No Matter How Many Times You Fall Down, You’ll Never Be A Failure

Joe St. Pierre
Joe St. Pierre

I don’t like the word ‘failure.’

In fact, I don’t really understand it. To me, ‘failure’ implies reaching the end of something—like you’ve done all you could and you still came up empty, or that you were attempting something and completely messed up. Or, if you’re using it as a noun, that you are a person who has just utterly f*cked up.

But when I think of reaching an end, or being empty, or destroying something, I think of new beginnings, not failure.

When you fail at something, it means you have a fair shot at starting over. Because what else to do you have left? Sure, you can definitely mess something up big time, but you always have a chance to begin again.

And you can’t really fail when there’s always room to try one more time.

See, that’s why I don’t agree with the word. Yes, there can definitely be a right and wrong way to do something, or directions to follow that you completely strayed from, or you could try and try and still not get what you want.

But even if you don’t do something right, even if you messed up somewhere along the way, and even if you don’t get what you want in the end—it doesn’t mean you failed.

Failure implies that there’s nowhere left to go, but when you hit rock bottom, the only place to go is up.

And the thing I don’t understand about ‘failing’ is the fact that you can forever start again. You can always hit restart—begin that same thing, or begin something new.

And in getting yourself back up, you’re totally shedding that ‘failure’ skin.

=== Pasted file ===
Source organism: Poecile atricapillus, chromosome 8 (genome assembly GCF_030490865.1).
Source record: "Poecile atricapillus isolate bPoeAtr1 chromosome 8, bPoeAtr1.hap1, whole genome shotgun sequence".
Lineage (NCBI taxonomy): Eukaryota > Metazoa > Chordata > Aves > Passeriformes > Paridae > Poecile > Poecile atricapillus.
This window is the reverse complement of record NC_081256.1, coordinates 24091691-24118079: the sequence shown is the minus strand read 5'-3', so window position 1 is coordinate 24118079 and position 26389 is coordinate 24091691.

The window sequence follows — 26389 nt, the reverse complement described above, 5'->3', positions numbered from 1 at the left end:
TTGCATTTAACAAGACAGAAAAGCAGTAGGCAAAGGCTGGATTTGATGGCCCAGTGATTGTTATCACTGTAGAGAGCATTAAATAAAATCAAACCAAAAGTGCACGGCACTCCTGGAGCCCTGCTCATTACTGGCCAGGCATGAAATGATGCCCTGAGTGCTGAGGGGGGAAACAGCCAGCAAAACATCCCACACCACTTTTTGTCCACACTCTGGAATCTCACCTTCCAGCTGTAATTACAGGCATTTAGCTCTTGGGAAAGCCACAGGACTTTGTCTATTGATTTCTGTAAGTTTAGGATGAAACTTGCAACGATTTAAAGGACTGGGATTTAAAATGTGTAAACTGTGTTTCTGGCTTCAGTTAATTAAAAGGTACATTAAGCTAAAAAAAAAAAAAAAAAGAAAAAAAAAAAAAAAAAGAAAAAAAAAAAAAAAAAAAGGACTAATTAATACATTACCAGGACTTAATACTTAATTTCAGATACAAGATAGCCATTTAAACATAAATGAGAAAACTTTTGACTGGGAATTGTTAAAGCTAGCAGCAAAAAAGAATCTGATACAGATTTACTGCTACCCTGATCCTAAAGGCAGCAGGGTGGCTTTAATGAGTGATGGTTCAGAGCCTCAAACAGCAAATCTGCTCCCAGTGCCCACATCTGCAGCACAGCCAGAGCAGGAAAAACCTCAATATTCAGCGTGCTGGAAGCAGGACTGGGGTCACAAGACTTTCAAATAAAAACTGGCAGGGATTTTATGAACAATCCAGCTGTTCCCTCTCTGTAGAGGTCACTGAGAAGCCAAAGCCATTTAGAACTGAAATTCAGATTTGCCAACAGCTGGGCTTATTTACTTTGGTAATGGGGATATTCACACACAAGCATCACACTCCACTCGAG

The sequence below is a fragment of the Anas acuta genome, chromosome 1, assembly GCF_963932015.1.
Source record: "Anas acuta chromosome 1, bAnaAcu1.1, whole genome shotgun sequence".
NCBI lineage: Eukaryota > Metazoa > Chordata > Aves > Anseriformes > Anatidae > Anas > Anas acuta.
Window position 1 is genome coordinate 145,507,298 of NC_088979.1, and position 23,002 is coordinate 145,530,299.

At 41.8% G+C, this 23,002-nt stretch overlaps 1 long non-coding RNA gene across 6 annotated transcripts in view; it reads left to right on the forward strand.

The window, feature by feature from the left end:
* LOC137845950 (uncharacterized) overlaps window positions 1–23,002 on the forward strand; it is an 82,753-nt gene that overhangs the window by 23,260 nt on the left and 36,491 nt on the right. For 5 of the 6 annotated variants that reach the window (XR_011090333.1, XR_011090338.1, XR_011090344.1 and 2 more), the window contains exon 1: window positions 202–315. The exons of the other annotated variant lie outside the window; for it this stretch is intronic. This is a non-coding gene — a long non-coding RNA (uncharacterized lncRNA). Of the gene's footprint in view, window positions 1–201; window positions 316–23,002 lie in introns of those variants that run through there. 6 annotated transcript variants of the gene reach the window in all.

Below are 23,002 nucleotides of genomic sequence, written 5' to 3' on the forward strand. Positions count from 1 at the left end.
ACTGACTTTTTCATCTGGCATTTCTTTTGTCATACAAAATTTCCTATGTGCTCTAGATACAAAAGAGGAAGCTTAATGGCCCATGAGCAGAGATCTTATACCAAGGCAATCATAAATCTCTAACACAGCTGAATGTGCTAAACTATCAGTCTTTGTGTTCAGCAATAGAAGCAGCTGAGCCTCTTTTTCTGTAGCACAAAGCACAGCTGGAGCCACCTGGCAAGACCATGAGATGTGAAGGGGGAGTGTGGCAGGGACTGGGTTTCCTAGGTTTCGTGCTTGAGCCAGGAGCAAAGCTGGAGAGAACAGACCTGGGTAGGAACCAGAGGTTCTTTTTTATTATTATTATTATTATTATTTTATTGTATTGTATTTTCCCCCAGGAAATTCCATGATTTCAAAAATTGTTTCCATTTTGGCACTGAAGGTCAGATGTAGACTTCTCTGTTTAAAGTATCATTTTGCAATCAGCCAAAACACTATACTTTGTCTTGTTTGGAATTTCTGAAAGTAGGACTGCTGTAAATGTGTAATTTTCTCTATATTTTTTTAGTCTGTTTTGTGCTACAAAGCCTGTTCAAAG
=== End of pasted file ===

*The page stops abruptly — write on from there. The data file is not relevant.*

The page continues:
You’re not a failure. Or at least not permanently.

When I think about the word ‘failure,’ I think about the word ‘success.’ But what I don’t understand is why we see them as polar opposites—like if you don’t succeed, you fail. That’s absolutely not true.

Just because you don’t succeed at something doesn’t mean you’ve failed.

Maybe you’ve gained something else along the path. Or in the very least, maybe you’ve learned. And learning something definitely does not equate to failing.

Just the other night I was talking to one of my very best friends about failure. Someone close to her had said she’d failed, and like any normal human, she took that to heart, feeling like she’d never be good enough.

Her words really affected me. I wanted nothing more than to squeeze her, to pinch her, to tell her that feeling down was completely wrong. She wasn’t a failure and never would be. She was a fighter, a girl who always found a way back up after she’d been knocked down.

That’s not failing.

But she was stuck in her head, and no matter what I said, she couldn’t shake the feeling that she hadn’t ‘succeeded,’ so maybe that person was right, maybe she’d failed.

Even days later, I’m still thinking about her words, spinning them around in my head. It’s such a shame that the world sees failure by standards set by others, by the world.

You’re not a failure just because you didn’t make it to some mark set by society, or even if you don’t reach the goal you set for yourself.

You still have opportunities to try again. And you sure as hell tried, which counts. (And to be honest, trying lies more on the ‘success’ end of the spectrum than the ‘failed.’)

We all fall down.
And we’ll keep falling down.

Because this is life. Because this is normal. Because being a human is hard and our journey is all about finding ourselves after we’ve slipped. Finding ways to regain our footing over and over again.

No matter how many times you fall down, you’ll never be a failure.

That’s because you’ll keep getting up. That’s because you are and will always be good enough. And that’s because the opposite of success is not failure—it’s finding strength.

And I promise you, you’re stronger than you think. TC mark


Marisa Donnelly is a poet and author of the book, Somewhere on a Highway, available here.

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